By Mark Suzman
During the COVID-19 pandemic, the remarkable, unprecedented progress made over the previous two decades in global health and development has stalled, and in many cases even reversed. Sadly, instead of accelerating efforts to fight infectious diseases, help reduce extreme poverty, advance gender equality, and address the effects of climate change, the world has so far failed to step up with the necessary political will and resources.
In that context, at the Bill & Melinda Gates Foundation we are proud to be doubling down on our commitment to our core mission: helping to ensure that every person has the chance to lead a healthy, productive life.
Last year, we created a new, expanded board of trustees, co-chaired by Bill and Melinda, to hold the foundation accountable and ensure that our decisions incorporate diverse, outside perspectives. On January 11, the board approved our 2023 budget of US$8.3 billion, an estimated increase of 15 percent over the 2022 forecasted payout—keeping us on track to meet our commitment of increasing our annual payout to US$9 billion by 2026.
This puts us in the privileged position of being able to give away more money than any other philanthropy. It also raises an important question we hear often: Does our spending, along with the doors that it opens, give us too much power and influence?
We have an obligation to be clear about how we try to use our influence and why.
One line of critique is that our focus on certain problems and solutions draws attention and resources away from other important issues. Another is that we have disproportionate sway in setting national and global agendas, without any formal accountability to voters or international bodies.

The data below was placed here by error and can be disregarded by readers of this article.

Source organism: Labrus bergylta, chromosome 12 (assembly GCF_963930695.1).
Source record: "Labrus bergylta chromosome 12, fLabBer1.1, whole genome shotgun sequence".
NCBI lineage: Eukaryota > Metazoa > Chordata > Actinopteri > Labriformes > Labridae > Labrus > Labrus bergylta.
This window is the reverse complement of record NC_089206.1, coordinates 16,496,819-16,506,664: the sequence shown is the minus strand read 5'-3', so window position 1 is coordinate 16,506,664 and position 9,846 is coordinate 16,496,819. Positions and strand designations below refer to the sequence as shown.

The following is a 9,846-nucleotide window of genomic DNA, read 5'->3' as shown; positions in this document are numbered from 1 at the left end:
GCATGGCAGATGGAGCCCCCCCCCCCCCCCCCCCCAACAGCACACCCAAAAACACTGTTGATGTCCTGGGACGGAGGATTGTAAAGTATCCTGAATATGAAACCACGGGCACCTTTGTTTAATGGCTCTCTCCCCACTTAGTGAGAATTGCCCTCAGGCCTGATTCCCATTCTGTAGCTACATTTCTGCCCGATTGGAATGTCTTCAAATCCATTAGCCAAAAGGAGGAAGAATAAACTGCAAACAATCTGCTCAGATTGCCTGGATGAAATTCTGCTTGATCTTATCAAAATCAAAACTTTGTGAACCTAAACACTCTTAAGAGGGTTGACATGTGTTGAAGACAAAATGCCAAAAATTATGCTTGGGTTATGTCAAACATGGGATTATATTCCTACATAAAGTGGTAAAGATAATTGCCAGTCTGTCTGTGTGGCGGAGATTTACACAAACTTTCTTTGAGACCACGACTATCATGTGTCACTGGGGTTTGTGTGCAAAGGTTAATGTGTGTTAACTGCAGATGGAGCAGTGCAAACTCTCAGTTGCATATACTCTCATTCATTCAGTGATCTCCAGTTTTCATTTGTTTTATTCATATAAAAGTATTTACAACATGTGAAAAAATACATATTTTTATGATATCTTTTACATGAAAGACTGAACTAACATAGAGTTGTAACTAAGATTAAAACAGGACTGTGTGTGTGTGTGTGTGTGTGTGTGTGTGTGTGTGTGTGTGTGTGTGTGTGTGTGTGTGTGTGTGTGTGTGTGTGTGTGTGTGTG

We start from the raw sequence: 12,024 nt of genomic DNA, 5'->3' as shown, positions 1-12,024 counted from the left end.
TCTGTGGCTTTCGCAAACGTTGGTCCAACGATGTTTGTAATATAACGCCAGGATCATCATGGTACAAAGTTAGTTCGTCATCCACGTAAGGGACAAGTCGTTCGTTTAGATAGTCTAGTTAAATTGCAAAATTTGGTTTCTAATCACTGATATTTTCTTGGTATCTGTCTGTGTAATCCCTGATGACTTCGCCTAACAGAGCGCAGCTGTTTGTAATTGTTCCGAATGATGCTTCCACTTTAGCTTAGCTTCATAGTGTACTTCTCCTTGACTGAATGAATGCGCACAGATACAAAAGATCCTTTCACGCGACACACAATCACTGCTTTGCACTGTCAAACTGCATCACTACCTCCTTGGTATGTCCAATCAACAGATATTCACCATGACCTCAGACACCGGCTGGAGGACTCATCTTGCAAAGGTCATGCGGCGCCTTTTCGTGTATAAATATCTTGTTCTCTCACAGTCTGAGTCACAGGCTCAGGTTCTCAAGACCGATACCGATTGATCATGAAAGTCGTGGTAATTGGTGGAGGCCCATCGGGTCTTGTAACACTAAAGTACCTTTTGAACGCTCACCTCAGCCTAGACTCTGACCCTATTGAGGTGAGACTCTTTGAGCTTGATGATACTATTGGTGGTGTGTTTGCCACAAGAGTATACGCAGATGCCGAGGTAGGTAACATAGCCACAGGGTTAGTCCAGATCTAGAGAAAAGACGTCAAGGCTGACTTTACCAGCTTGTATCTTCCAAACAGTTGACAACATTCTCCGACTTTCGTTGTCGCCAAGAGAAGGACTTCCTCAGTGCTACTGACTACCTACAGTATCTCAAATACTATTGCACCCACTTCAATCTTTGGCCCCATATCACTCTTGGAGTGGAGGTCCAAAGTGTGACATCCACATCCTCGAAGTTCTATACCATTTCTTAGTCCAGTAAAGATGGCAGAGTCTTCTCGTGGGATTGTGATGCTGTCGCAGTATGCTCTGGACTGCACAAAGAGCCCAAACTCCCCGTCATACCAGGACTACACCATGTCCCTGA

These are fair questions—and we have an obligation to be clear about how we try to use our influence and why.
Since Bill and Melinda created the foundation 22 years ago, every choice we’ve made has been in service of our mission. Warren Buffett, who has generously contributed nearly half the foundation’s total resources, has always urged us to “swing for the fences” and take big bets—all to benefit the health and welfare of people whose opportunities are limited because of where they happened to be born. (You can read Bill’s Year Ahead 2023 for his take on some of those bets.)
It’s true that between our dollars, voice, and convening power, we have access and influence that many others do not. It’s also true that we are able to act in ways that others cannot. Because of this, we can call attention to and help find solutions for problems that otherwise might be neglected.
People listen to Bill and Melinda because of who they are, and to others at the foundation because of where we work. We try to use that privilege to elevate the voices of those who don’t have a global platform and push relentlessly for world leaders to spend their funds to lift up vulnerable populations. We push, too, to ensure that innovations and solutions center the needs of women and girls, who are so often overlooked. Our staff use their access to learn from partners about what’s needed in the field and to direct resources to make the impact we all want to see.
And because our foundation doesn’t need to make a profit like corporations do or provide immediate results like governments do or raise funds like many NGOs do, we can make high-risk bets on novel solutions that may take a decade or more to pay off.